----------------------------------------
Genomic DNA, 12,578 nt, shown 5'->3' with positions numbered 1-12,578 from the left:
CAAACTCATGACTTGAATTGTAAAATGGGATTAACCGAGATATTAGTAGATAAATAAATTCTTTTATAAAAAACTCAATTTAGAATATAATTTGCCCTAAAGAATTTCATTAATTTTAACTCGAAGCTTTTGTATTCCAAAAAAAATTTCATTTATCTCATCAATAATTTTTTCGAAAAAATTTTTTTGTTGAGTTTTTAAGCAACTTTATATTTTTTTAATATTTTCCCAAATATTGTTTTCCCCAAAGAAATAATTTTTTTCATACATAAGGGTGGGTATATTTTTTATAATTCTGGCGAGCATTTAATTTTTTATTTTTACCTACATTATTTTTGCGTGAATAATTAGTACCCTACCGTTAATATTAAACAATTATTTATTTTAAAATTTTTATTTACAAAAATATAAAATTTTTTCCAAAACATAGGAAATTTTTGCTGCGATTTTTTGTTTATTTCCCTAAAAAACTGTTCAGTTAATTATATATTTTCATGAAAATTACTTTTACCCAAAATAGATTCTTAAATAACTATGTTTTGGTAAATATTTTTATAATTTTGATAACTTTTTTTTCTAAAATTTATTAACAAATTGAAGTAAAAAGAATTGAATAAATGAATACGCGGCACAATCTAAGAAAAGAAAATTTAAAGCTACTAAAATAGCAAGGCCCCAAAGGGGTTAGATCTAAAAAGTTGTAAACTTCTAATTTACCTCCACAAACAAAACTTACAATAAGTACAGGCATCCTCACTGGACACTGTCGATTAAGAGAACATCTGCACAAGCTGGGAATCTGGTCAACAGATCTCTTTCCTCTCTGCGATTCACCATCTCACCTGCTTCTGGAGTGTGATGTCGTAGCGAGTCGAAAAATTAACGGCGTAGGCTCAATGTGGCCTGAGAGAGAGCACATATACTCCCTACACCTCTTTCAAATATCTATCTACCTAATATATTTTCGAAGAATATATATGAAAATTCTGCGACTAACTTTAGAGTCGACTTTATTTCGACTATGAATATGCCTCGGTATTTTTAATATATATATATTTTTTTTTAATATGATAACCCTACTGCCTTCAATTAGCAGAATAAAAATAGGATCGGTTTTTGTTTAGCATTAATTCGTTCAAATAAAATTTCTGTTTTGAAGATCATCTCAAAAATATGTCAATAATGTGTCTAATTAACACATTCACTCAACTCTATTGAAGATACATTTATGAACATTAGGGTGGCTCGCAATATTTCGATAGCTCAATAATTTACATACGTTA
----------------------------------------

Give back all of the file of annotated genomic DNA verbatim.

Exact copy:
Genomic DNA, 12,578 nt, shown 5'->3' with positions numbered 1-12,578 from the left:
CAAACTCATGACTTGAATTGTAAAATGGGATTAACCGAGATATTAGTAGATAAATAAATTCTTTTATAAAAAACTCAATTTAGAATATAATTTGCCCTAAAGAATTTCATTAATTTTAACTCGAAGCTTTTGTATTCCAAAAAAAATTTCATTTATCTCATCAATAATTTTTTCGAAAAAATTTTTTTGTTGAGTTTTTAAGCAACTTTATATTTTTTTAATATTTTCCCAAATATTGTTTTCCCCAAAGAAATAATTTTTTTCATACATAAGGGTGGGTATATTTTTTATAATTCTGGCGAGCATTTAATTTTTTATTTTTACCTACATTATTTTTGCGTGAATAATTAGTACCCTACCGTTAATATTAAACAATTATTTATTTTAAAATTTTTATTTACAAAAATATAAAATTTTTTCCAAAACATAGGAAATTTTTGCTGCGATTTTTTGTTTATTTCCCTAAAAAACTGTTCAGTTAATTATATATTTTCATGAAAATTACTTTTACCCAAAATAGATTCTTAAATAACTATGTTTTGGTAAATATTTTTATAATTTTGATAACTTTTTTTTCTAAAATTTATTAACAAATTGAAGTAAAAAGAATTGAATAAATGAATACGCGGCACAATCTAAGAAAAGAAAATTTAAAGCTACTAAAATAGCAAGGCCCCAAAGGGGTTAGATCTAAAAAGTTGTAAACTTCTAATTTACCTCCACAAACAAAACTTACAATAAGTACAGGCATCCTCACTGGACACTGTCGATTAAGAGAACATCTGCACAAGCTGGGAATCTGGTCAACAGATCTCTTTCCTCTCTGCGATTCACCATCTCACCTGCTTCTGGAGTGTGATGTCGTAGCGAGTCGAAAAATTAACGGCGTAGGCTCAATGTGGCCTGAGAGAGAGCACATATACTCCCTACACCTCTTTCAAATATCTATCTACCTAATATATTTTCGAAGAATATATATGAAAATTCTGCGACTAACTTTAGAGTCGACTTTATTTCGACTATGAATATGCCTCGGTATTTTTAATATATATATATTTTTTTTTAATATGATAACCCTACTGCCTTCAATTAGCAGAATAAAAATAGGATCGGTTTTTGTTTAGCATTAATTCGTTCAAATAAAATTTCTGTTTTGAAGATCATCTCAAAAATATGTCAATAATGTGTCTAATTAACACATTCACTCAACTCTATTGAAGATACATTTATGAACATTAGGGTGGCTCGCAATATTTCGATAGCTCAATAATTTACATACGTTA